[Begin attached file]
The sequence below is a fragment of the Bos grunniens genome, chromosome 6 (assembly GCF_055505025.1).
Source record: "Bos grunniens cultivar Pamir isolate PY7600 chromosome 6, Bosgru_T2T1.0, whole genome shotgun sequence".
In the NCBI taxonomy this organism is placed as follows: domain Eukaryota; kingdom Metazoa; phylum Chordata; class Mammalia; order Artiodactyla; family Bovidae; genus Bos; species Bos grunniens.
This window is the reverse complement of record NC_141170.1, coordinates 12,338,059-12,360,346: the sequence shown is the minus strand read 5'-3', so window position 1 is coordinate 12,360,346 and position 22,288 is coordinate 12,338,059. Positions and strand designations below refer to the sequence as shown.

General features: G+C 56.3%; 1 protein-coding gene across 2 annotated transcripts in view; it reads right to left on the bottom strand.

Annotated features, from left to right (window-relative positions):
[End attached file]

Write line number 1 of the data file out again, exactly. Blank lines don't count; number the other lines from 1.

The sequence below is a fragment of the Bos grunniens genome, chromosome 6 (assembly GCF_055505025.1).